We could approach Marcel the shod shell, a feature-length adaptation (on a limited release June 24) of a handful of popular videos and a subsequent book from over a decade ago, a bit wary. What worked so well in small format—Jenny SlateThe titular stop-motion creature’s gently raspy voice, surrounded by an olio of found objects put to inventive new use, could become sickening as it stretches for 90 minutes. And then, isn’t Marcel’s era over? Gone are the days when fantasies were the silver lining of the main internet currency. Imagine something so quaint going viral in 2022!
Perhaps eager for these cultural shifts, Slate and the director Dean FleischerCamp (who made Marcel’s original videos) balanced the adorable crackle of their creation with dollops of sadness and melancholy. There’s a dull existential pain that runs throughout the film; Marcel’s smallness in the face of a vast and breathtaking world becomes a perfect substitute for ours. It’s a surprisingly moving journey, this movie about a sneaker-wearing shell.
Perhaps the film’s greatest achievement is that it woos tween without ever succumbing to it. On paper, it’s eye-rolling: the film is a kind of mockumentary that presents Isabelle Rossellini like a nice grandmother’s shell and 60 minutes anchor Lesley Stahl as the film’s delivery hero. The film’s heap of personality tics put it next to Wes Anderson and softer Spike Jonze (most where the wild things are), doing playful everyday wonders in a way that would seem blind, slightly optimistic were it not for the hues of darkness that Slate, Fleischer-Camp and co-author Nick Paley weave into the story.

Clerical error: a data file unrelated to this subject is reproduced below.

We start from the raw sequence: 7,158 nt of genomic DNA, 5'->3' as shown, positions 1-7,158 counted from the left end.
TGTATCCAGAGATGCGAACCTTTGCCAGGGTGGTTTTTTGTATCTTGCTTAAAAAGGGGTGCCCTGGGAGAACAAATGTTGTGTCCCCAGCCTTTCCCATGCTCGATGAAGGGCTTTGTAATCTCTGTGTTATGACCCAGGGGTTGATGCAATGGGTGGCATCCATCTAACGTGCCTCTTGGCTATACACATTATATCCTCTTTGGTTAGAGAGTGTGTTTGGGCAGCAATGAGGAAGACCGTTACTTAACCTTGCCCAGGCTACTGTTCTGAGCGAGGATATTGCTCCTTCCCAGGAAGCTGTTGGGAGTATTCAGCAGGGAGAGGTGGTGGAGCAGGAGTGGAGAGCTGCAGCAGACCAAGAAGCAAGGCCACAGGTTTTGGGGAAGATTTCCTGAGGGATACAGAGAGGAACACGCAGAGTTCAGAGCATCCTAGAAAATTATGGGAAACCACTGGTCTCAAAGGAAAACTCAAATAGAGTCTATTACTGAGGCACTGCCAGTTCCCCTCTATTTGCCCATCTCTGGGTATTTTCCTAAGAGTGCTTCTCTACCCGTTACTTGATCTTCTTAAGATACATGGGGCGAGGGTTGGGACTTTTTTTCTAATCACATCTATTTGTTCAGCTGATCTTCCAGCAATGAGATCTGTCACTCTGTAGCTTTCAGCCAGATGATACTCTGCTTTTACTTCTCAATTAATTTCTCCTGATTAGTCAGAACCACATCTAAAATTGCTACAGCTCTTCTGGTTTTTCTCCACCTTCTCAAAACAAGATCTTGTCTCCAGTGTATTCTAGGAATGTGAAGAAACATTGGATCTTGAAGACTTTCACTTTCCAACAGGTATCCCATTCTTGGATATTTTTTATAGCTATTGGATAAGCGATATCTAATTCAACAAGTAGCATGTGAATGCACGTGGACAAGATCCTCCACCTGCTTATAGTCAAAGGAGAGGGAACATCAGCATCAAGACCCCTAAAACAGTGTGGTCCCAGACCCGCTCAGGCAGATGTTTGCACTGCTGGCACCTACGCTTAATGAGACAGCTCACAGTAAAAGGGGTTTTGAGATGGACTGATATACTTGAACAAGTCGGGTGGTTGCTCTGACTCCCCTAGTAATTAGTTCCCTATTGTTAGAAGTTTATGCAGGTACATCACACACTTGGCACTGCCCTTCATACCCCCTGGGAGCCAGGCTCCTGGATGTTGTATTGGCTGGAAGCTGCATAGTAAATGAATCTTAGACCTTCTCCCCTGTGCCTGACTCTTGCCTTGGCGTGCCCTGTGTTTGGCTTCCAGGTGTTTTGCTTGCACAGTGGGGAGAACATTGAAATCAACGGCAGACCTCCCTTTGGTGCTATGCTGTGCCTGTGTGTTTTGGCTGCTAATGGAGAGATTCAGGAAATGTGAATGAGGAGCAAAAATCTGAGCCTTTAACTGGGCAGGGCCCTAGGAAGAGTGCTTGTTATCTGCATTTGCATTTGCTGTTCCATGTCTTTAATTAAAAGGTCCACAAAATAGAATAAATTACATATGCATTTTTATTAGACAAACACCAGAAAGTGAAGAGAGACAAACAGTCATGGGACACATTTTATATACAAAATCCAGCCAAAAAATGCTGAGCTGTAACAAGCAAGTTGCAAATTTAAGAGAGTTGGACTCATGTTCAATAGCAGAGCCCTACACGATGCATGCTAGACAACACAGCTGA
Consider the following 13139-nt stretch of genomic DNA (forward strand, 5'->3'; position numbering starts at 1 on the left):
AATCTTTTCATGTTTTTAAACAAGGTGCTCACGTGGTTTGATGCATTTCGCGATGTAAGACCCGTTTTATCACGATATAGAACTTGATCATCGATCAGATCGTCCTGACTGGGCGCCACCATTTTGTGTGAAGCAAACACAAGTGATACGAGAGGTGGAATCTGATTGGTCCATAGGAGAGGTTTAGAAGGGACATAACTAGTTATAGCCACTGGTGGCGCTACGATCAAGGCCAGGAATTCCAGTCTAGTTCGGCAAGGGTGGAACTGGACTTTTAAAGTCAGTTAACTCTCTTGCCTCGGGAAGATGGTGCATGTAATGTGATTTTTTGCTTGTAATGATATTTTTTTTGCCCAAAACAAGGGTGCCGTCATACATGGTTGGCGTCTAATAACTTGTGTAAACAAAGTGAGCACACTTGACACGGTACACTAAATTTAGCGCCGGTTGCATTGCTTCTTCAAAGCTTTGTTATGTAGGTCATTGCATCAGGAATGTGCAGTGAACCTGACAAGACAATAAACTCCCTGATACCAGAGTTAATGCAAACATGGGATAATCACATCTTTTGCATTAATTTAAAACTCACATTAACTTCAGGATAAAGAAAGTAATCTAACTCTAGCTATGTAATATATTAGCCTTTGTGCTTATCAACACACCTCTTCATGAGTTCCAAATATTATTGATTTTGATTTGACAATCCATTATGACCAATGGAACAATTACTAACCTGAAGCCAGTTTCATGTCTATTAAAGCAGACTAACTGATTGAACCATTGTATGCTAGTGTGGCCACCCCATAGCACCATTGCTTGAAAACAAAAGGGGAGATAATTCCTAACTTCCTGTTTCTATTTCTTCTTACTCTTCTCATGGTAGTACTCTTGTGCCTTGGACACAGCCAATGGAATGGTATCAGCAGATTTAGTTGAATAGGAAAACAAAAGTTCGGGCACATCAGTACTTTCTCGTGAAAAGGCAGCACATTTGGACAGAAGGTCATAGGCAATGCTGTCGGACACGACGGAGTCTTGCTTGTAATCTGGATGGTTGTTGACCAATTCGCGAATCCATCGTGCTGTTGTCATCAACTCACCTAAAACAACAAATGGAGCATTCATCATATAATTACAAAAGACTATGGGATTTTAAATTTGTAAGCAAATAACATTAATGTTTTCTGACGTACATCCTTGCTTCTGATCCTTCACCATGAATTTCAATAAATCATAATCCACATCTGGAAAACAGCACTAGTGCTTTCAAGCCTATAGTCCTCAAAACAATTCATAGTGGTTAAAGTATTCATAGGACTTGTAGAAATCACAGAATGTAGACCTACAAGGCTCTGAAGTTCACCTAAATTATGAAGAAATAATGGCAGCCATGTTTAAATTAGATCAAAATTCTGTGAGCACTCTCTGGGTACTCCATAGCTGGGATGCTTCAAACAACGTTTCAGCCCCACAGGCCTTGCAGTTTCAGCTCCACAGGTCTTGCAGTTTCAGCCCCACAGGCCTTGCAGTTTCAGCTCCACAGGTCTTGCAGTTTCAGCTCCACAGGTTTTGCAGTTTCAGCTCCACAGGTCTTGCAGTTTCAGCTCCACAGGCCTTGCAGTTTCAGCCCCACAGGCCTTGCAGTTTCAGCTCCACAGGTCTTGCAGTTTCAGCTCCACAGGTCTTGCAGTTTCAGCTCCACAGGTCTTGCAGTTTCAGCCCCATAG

I mention the work of Anderson and Jonze, but oddly enough the movie I kept thinking about while watching marcel has been David Basseyit is A ghost story. Like Lowery’s movie, marcel largely takes place in a house, wandering its rooms and considering the enormity of all the time rushing in and out of it. The films have a vaguely similar aesthetic. Fleischer-Camp and director of photography Bianca Cline have created dreamlike, sun-dappled images that nevertheless ring with real-life clarity. It’s a delicate calibration, one Fleischer-Camp manages even when his film goes up in high sentiment, while deftly handling the laborious difficulties of mixing stop-motion animation with regular photography. It’s a major feature debut for the director, a vivid and complex statement of idiosyncratic ability.
It’s also quite a feat for Slate. As Marcel – who in the film hopes to reunite with the community he lost when they were transported somewhere in a suitcase by accident – Slate is crisp and peppery, lively and seductive, pungent and biting. A few years ago I tried to argue that another such vocal performance should command attention and praise like on-camera work does, to no avail. But maybe we can try again with Slate, which gives the film such a special and appealing life. She cracks jokes as well as whispers with delicate philosophical insight. Her performance deftly complements — and further elevates — a film that’s sensitive to the world’s creak and whisper.
What all can do marcel an unnecessarily heavy sound. That’s not really the case. It’s a thinking kid’s movie, I guess you could call it. Kind and silly, but also for little meditators and loners who can see, as Marcel does, the usefulness of a hot dog bun as a little couch, just as they can sense something invisible, whirring in the air on a sunny day. It’s as valuable as any of the big, loud, colorful adventures that are regularly rolled out to entertain children. Marcel the shod shell both place themselves at toddler level and elevate them for a better view out the window, presenting a world of thoughts and feelings to accompany the laughs and “aws” of the film’s endearing scenery. Perhaps the quirky seriousness is back, as long as it’s done with as much care and insight as this rather wondrous curiosity.
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